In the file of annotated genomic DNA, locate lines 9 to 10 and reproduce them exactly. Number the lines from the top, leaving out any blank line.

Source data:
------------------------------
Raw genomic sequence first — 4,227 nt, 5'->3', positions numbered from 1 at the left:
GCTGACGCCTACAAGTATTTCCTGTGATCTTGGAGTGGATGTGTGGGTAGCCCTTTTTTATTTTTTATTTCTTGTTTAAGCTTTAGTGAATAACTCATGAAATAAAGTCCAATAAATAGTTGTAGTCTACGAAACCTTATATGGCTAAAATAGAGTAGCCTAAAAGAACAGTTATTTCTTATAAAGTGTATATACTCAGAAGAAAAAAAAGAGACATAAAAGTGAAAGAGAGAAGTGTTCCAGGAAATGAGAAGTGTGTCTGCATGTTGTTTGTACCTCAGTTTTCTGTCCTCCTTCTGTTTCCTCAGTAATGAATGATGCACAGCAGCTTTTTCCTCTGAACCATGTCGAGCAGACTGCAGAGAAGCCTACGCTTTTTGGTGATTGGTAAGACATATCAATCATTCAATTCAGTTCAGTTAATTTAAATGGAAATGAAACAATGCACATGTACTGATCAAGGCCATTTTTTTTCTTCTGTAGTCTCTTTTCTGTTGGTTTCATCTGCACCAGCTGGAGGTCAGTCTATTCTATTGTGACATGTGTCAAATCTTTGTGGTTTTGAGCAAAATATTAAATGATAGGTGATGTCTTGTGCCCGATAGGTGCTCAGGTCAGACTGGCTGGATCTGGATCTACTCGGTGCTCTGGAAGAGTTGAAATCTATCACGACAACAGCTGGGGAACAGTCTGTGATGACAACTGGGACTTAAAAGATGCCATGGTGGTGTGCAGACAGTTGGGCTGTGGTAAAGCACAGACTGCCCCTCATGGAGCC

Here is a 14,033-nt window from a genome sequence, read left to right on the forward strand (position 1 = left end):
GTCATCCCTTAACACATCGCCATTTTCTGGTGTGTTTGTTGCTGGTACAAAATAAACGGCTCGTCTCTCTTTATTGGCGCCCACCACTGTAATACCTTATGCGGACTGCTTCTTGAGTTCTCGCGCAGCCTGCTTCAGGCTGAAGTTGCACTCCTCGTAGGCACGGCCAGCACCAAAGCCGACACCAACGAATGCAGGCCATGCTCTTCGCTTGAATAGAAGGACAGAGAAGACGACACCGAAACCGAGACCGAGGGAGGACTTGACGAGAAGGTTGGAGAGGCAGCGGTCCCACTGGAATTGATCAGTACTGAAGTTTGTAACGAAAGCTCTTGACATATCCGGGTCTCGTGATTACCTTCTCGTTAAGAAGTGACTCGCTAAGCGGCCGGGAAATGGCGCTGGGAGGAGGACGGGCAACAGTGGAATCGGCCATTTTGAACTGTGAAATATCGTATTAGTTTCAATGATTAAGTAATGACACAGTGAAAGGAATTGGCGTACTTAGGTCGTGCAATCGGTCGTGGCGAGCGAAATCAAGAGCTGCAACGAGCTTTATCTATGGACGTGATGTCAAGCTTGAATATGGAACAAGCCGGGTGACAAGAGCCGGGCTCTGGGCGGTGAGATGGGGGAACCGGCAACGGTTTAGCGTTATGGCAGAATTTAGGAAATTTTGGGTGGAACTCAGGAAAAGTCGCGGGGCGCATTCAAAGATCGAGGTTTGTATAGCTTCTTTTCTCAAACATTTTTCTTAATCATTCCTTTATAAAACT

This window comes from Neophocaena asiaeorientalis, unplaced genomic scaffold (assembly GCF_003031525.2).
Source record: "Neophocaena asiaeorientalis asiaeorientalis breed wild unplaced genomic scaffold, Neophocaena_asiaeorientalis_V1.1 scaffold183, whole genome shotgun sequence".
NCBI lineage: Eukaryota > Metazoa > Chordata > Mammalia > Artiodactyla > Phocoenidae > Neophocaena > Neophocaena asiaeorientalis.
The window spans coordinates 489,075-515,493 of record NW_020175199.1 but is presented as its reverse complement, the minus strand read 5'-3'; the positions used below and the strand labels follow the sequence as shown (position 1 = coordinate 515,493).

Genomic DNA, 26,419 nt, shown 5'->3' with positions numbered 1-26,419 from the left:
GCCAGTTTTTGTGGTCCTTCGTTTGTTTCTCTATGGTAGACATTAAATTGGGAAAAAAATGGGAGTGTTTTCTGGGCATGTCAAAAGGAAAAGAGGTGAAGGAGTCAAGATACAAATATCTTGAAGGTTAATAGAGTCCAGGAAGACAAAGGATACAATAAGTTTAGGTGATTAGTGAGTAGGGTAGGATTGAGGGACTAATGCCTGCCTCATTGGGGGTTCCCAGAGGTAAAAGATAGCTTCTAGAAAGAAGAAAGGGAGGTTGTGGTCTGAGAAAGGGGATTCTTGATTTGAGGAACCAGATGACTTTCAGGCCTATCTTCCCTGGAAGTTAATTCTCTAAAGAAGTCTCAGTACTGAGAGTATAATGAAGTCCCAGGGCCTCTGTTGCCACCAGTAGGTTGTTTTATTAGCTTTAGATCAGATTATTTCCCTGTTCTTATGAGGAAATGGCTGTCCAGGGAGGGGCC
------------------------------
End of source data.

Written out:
Genomic DNA, 26,419 nt, shown 5'->3' with positions numbered 1-26,419 from the left:
GCCAGTTTTTGTGGTCCTTCGTTTGTTTCTCTATGGTAGACATTAAATTGGGAAAAAAATGGGAGTGTTTTCTGGGCATGTCAAAAGGAAAAGAGGTGAAGGAGTCAAGATACAAATATCTTGAAGGTTAATAGAGTCCAGGAAGACAAAGGATACAATAAGTTTAGGTGATTAGTGAGTAGGGTAGGATTGAGGGACTAATGCCTGCCTCATTGGGGGTTCCCAGAGGTAAAAGATAGCTTCTAGAAAGAAGAAAGGGAGGTTGTGGTCTGAGAAAGGGGATTCTTGATTTGAGGAACCAGATGACTTTCAGGCCTATCTTCCCTGGAAGTTAATTCTCTAAAGAAGTCTCAGTACTGAGAGTATAATGAAGTCCCAGGGCCTCTGTTGCCACCAGTAGGTTGTTTTATTAGCTTTAGATCAGATTATTTCCCTGTTCTTATGAGGAAATGGCTGTCCAGGGAGGGGCC